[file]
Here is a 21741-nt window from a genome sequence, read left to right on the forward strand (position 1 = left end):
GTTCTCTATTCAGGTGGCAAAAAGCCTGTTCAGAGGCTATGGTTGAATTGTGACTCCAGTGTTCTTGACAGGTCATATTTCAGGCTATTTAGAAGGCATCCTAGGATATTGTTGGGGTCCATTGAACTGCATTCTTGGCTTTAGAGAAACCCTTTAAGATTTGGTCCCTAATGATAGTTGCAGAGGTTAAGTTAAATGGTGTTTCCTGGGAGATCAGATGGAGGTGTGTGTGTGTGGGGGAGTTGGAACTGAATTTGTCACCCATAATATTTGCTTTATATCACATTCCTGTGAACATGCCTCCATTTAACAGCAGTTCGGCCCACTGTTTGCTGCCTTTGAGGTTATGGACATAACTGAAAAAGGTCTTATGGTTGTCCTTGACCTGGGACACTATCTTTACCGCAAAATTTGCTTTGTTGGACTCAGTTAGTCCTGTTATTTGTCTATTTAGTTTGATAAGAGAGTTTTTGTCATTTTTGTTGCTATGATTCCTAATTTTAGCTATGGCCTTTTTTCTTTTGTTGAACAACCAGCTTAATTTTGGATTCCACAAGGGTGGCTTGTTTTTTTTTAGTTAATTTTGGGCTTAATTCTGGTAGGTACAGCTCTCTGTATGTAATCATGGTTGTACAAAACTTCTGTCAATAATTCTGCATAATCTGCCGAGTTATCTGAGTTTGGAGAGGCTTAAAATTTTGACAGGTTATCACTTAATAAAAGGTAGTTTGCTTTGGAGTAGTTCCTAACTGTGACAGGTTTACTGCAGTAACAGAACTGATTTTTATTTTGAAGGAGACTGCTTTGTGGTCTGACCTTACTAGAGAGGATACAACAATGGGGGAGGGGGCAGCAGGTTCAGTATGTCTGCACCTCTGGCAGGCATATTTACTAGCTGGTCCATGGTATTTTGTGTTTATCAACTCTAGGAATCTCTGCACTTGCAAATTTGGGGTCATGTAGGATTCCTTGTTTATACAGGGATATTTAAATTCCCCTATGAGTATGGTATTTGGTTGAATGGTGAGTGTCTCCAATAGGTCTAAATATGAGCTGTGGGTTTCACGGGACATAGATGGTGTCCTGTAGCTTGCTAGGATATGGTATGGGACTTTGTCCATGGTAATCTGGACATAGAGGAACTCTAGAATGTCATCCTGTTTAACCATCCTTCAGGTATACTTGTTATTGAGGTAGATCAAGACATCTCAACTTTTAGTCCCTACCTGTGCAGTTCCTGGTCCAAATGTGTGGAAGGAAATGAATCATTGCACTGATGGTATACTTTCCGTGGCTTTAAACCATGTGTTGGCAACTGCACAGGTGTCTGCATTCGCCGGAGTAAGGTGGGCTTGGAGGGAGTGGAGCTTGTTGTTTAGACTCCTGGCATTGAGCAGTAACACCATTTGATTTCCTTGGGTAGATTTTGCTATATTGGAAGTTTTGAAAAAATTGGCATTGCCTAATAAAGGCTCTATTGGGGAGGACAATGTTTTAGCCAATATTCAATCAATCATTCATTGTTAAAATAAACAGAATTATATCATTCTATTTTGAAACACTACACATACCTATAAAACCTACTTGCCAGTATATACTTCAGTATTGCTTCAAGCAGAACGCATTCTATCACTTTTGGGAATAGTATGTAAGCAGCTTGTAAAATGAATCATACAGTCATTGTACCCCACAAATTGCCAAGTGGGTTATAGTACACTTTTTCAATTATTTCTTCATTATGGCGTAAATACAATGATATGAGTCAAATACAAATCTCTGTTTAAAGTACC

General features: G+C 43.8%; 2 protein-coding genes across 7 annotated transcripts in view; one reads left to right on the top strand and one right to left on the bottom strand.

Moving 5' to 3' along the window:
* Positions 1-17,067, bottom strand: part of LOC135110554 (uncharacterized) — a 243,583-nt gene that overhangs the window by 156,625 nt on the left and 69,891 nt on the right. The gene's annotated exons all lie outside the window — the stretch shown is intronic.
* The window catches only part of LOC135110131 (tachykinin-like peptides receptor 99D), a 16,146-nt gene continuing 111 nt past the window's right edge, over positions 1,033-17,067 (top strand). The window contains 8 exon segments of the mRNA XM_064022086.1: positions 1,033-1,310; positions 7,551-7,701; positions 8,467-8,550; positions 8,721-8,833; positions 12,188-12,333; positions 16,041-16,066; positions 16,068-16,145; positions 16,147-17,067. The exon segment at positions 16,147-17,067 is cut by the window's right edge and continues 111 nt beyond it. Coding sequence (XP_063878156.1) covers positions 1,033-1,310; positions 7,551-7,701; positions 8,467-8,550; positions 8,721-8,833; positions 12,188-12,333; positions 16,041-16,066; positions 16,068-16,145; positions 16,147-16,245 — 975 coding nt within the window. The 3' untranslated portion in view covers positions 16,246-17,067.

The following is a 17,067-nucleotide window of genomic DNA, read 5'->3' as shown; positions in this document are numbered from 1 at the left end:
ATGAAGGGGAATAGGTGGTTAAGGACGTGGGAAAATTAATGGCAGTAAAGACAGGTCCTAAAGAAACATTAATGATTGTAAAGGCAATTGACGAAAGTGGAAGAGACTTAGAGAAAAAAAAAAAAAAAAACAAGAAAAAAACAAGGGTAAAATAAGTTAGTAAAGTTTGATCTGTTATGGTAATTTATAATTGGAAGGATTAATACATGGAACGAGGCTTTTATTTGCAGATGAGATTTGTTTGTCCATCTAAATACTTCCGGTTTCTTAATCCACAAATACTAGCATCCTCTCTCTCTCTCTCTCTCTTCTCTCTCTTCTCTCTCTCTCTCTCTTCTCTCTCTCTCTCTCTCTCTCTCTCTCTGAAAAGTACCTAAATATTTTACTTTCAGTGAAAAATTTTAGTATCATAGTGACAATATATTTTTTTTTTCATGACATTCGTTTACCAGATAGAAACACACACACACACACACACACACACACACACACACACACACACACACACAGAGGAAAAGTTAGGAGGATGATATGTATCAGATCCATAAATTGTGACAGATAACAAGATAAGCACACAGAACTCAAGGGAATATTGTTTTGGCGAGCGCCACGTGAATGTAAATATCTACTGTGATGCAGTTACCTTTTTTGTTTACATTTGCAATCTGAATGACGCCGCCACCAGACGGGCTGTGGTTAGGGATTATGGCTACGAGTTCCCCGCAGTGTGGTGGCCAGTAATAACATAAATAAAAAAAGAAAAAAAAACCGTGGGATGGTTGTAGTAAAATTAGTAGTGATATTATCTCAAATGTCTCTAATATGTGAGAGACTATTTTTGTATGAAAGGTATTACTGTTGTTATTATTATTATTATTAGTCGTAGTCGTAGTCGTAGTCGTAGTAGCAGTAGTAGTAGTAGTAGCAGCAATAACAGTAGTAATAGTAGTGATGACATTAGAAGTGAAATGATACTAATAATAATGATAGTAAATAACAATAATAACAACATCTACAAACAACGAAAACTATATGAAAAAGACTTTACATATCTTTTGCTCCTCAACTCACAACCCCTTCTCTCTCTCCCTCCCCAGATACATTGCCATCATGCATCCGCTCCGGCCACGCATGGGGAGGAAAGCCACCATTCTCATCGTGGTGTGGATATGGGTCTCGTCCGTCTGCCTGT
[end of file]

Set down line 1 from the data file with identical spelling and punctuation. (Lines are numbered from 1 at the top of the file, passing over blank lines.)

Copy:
Here is a 21741-nt window from a genome sequence, read left to right on the forward strand (position 1 = left end):